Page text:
I decided to add this little section to the previous topic because it really wouldn't fit into a normally asked question. It is something that I will often bring up on board when chatting with a customer. It does have to do with the ratings on the extinguishers.

   I so very often see well intentioned manufacturers who do outfit the vessels with the appropriate number of fire extinguishers. However, they are also very often the small little white dry chemical extinguishers that are found on your wave runner. Most are only B:C types even when used in accommodation spaces where the hazard is overwhelmingly class A type materials. Those really small B:C types frequently have 1.5 lbs of powder in them and have a 5 B:C rating. To put that into perspective, I will usually lay the extinguisher across my two cupped hands as if holding two heaping handfuls of powder because that's about what you've got in that extinguisher. A 5 B:C fire is about the size of a typical welcome mat. That extinguisher is rated to put a fire out in a small bathroom-type trash can (forgetting that it has no A rating ).

  In the early  years of my career I use to service the fire extinguishers at an auto wrecking yard. One day the owner really laid into me in front of a bunch of customers saying that my service was such a rip-off because his (10 Lb dry chem) extinguishers never worked- every time he had a car on fire he could never put it out with "one of those things". I had to calmly explain to him in front of his customers that when a car is on fire, you need a fire TRUCK! this is not some magic fire hydrant that continuously shoots magic fire pixie dust until the fire goes out! They have a limitation- the rating is a notice of the extinguishers limitation- not its ability.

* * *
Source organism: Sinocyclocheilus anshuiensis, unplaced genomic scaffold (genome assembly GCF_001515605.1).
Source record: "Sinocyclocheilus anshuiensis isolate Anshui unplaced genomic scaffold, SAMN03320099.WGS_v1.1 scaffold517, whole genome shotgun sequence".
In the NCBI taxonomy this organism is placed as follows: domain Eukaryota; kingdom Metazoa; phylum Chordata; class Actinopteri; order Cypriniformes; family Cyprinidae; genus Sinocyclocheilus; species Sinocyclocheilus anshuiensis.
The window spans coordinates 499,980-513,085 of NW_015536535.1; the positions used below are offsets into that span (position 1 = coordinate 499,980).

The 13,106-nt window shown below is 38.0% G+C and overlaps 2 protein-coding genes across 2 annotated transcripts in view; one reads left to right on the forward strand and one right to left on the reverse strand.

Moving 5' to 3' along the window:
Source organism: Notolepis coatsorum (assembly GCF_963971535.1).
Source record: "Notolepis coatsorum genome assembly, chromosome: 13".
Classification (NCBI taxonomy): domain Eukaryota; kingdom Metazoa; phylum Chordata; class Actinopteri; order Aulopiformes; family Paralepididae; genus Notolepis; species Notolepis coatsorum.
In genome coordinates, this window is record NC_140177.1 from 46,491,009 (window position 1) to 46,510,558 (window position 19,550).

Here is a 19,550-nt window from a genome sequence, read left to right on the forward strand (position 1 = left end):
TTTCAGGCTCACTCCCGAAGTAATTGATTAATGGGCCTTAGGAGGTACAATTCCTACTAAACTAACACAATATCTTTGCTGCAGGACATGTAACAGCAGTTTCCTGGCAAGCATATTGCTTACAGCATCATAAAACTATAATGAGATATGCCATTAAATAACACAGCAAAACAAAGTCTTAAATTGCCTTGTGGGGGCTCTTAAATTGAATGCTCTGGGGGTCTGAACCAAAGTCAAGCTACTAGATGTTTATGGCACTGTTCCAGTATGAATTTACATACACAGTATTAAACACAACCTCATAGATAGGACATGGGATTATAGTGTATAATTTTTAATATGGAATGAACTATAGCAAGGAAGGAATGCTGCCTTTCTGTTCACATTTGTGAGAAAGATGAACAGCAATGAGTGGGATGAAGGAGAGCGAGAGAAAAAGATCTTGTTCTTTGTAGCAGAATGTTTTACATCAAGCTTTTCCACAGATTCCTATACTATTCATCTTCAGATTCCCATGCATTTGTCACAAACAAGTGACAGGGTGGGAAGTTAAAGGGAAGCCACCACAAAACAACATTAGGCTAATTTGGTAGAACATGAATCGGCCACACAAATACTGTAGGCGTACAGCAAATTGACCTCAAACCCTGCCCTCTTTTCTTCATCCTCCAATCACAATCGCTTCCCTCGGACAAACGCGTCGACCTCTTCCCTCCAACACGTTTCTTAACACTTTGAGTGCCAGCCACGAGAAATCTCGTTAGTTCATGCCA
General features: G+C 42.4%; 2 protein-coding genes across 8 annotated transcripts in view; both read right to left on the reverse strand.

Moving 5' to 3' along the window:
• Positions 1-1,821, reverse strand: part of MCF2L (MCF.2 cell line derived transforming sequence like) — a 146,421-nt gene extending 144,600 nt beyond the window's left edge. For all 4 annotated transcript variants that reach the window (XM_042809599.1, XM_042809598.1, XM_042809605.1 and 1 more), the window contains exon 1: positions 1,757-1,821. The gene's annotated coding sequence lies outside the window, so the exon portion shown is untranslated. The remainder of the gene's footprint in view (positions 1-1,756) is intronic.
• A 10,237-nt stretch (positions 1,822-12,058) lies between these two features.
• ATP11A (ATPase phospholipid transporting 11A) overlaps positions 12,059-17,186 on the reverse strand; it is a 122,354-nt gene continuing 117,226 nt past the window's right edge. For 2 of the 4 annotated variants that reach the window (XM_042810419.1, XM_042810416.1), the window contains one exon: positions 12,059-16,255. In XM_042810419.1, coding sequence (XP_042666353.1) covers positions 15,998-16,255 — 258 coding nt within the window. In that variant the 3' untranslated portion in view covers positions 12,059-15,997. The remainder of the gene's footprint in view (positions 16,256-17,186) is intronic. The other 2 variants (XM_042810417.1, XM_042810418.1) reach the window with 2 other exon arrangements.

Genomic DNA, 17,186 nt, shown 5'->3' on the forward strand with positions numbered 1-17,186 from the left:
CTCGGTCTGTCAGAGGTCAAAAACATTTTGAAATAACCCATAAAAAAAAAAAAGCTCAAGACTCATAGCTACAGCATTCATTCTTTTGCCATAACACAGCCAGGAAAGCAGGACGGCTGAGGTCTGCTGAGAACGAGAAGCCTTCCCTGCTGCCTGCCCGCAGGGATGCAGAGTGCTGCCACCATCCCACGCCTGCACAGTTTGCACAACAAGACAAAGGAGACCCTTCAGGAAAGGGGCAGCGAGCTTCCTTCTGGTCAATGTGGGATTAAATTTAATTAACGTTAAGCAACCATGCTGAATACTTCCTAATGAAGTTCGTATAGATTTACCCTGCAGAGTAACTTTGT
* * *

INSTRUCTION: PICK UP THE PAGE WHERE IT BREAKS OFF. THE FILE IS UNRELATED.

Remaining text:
Keep that in mind and think anew about the size of the bilge area in your engine room. Are you really prepared with the proper tool to put out a fire down there? You often will not have a direct "shot" at the base of the flames. The expert operator at the UL laboratory gets to use his extinguisher under the most ideal conditions on the floor of the air conditioned laboratory. There is perfect lighting, no noise, no fans, no fumbling trying to get the extinguisher out of a closet or out of a marine-type bracket, etc. I think in MOST cases out there in the real world those cute little white extinguishers are providing a false sense of security at best and simply satisfying the basic minimum requirements at the least.

You CAN extinguish a fire with the proper tool. Without the proper tool, quite simply put, you CAN'T.



Maybe you need one of these?

This is a 45 litre foam unit. These are required for certain Red Ensign Group vessels subject to MCA requirements.